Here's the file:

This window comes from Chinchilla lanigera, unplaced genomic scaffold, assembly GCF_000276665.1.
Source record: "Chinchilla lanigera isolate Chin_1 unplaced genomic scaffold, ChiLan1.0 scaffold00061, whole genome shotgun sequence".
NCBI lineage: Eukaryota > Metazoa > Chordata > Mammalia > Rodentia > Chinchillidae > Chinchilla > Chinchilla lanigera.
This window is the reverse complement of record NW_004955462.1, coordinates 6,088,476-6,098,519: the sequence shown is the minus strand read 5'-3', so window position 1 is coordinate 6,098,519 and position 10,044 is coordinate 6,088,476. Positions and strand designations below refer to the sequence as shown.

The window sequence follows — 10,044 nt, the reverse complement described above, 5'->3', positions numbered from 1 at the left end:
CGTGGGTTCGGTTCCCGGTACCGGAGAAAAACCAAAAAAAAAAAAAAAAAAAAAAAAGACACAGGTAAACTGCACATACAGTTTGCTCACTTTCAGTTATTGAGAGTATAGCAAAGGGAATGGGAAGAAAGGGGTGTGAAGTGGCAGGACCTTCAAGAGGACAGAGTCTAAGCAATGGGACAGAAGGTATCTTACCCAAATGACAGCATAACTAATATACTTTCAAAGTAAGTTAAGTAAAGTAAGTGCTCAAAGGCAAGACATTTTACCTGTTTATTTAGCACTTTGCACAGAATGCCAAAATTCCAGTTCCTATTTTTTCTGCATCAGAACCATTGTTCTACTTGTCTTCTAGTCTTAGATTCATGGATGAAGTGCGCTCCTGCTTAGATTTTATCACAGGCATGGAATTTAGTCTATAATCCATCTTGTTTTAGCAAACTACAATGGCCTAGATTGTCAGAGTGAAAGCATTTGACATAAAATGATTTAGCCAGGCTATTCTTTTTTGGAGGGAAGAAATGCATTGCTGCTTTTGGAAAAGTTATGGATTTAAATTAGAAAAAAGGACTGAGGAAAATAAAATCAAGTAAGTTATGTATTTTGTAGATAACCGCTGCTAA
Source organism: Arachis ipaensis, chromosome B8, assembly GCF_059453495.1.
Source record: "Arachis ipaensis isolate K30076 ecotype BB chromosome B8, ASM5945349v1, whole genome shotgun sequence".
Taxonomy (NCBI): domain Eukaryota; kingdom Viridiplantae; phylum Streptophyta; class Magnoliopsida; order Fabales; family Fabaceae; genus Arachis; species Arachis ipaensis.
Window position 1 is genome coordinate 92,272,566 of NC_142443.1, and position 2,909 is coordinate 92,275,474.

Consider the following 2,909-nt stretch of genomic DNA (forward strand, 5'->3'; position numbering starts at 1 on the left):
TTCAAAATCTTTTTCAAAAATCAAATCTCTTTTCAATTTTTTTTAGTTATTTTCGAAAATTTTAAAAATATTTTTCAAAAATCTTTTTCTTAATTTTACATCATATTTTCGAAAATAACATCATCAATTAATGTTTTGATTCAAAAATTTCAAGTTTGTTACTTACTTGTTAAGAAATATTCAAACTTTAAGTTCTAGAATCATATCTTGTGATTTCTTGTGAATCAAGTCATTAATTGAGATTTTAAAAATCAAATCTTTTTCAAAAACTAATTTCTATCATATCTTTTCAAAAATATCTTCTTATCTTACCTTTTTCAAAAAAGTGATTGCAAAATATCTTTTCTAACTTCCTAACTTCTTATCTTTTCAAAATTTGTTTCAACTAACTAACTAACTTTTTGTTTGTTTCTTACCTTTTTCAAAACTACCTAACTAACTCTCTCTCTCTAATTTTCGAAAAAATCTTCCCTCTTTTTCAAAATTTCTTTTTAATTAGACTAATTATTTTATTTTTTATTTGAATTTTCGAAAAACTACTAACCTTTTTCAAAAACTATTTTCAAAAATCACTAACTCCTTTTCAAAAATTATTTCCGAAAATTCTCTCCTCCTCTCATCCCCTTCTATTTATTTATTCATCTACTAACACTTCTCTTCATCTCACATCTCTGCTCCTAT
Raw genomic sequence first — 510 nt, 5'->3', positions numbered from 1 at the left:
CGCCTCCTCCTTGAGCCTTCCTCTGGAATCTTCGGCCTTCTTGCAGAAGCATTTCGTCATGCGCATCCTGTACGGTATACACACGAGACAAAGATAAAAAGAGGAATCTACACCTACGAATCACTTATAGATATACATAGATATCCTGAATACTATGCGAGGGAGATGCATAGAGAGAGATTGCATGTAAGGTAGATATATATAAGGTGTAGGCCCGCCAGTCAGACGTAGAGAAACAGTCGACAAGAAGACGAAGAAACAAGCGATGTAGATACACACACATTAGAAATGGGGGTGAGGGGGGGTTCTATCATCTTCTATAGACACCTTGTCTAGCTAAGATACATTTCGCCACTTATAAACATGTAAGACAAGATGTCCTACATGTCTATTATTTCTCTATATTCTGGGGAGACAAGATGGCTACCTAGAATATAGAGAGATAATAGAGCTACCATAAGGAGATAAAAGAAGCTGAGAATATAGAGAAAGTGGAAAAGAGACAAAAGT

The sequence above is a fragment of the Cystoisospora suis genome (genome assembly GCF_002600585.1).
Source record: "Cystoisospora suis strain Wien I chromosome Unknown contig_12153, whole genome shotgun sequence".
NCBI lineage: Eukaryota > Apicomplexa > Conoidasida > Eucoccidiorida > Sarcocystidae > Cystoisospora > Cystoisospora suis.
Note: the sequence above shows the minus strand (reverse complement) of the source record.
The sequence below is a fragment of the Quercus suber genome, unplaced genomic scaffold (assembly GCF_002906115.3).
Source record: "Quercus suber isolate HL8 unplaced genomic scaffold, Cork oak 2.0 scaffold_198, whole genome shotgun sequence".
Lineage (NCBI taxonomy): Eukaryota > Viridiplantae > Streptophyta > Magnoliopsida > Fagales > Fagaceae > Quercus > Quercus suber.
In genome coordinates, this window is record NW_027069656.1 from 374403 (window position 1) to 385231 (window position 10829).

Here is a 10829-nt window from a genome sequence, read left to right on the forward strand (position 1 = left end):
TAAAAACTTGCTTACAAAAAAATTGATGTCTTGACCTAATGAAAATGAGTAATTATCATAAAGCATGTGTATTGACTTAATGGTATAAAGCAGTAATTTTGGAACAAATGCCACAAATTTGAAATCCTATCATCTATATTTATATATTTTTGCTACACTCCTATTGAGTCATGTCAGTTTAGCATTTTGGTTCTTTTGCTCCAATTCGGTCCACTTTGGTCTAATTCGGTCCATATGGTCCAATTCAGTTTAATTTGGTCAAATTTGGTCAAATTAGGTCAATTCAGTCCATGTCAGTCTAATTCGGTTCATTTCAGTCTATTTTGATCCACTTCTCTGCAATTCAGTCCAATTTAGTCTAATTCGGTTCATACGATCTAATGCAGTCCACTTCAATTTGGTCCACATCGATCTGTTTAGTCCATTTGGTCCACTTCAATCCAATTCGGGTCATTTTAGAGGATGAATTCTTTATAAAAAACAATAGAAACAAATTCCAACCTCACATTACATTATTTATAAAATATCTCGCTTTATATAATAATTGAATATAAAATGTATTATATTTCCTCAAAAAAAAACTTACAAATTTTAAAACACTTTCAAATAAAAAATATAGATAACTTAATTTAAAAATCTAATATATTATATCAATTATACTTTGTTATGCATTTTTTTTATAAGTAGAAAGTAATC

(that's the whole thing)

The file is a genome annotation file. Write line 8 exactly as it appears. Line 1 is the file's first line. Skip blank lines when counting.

Source record: "Arachis ipaensis isolate K30076 ecotype BB chromosome B8, ASM5945349v1, whole genome shotgun sequence".